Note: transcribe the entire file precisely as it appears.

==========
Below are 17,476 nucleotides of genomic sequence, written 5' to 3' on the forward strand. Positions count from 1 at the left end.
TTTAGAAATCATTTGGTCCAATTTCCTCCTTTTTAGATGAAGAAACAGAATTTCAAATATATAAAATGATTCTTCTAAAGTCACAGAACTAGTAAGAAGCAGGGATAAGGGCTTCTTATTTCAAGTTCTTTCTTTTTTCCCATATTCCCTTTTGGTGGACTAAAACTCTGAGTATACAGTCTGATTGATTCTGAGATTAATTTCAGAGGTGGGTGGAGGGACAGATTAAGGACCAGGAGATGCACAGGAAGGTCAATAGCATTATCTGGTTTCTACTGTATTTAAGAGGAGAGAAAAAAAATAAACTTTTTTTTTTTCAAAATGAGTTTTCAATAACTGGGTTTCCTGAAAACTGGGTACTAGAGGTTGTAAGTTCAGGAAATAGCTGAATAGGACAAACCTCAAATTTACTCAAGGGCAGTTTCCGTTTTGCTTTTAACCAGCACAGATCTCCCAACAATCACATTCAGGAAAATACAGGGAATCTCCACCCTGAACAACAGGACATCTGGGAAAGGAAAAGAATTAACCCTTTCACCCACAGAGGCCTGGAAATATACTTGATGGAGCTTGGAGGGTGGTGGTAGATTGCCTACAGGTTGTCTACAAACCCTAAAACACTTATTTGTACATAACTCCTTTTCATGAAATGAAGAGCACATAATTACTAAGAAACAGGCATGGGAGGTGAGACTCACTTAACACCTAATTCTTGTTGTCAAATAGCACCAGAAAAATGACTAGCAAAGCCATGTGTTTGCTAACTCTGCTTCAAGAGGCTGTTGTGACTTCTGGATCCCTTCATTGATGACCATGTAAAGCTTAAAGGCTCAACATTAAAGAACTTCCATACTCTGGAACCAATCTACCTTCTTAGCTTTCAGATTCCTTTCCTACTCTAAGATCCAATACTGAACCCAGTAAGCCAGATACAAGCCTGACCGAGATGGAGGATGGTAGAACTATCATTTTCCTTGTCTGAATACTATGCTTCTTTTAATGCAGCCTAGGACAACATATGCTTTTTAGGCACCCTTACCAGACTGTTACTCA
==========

Below are 17,476 nucleotides of genomic sequence, written 5' to 3' on the forward strand. Positions count from 1 at the left end.
TTTAGAAATCATTTGGTCCAATTTCCTCCTTTTTAGATGAAGAAACAGAATTTCAAATATATAAAATGATTCTTCTAAAGTCACAGAACTAGTAAGAAGCAGGGATAAGGGCTTCTTATTTCAAGTTCTTTCTTTTTTCCCATATTCCCTTTTGGTGGACTAAAACTCTGAGTATACAGTCTGATTGATTCTGAGATTAATTTCAGAGGTGGGTGGAGGGACAGATTAAGGACCAGGAGATGCACAGGAAGGTCAATAGCATTATCTGGTTTCTACTGTATTTAAGAGGAGAGAAAAAAAATAAACTTTTTTTTTTTCAAAATGAGTTTTCAATAACTGGGTTTCCTGAAAACTGGGTACTAGAGGTTGTAAGTTCAGGAAATAGCTGAATAGGACAAACCTCAAATTTACTCAAGGGCAGTTTCCGTTTTGCTTTTAACCAGCACAGATCTCCCAACAATCACATTCAGGAAAATACAGGGAATCTCCACCCTGAACAACAGGACATCTGGGAAAGGAAAAGAATTAACCCTTTCACCCACAGAGGCCTGGAAATATACTTGATGGAGCTTGGAGGGTGGTGGTAGATTGCCTACAGGTTGTCTACAAACCCTAAAACACTTATTTGTACATAACTCCTTTTCATGAAATGAAGAGCACATAATTACTAAGAAACAGGCATGGGAGGTGAGACTCACTTAACACCTAATTCTTGTTGTCAAATAGCACCAGAAAAATGACTAGCAAAGCCATGTGTTTGCTAACTCTGCTTCAAGAGGCTGTTGTGACTTCTGGATCCCTTCATTGATGACCATGTAAAGCTTAAAGGCTCAACATTAAAGAACTTCCATACTCTGGAACCAATCTACCTTCTTAGCTTTCAGATTCCTTTCCTACTCTAAGATCCAATACTGAACCCAGTAAGCCAGATACAAGCCTGACCGAGATGGAGGATGGTAGAACTATCATTTTCCTTGTCTGAATACTATGCTTCTTTTAATGCAGCCTAGGACAACATATGCTTTTTAGGCACCCTTACCAGACTGTTACTCA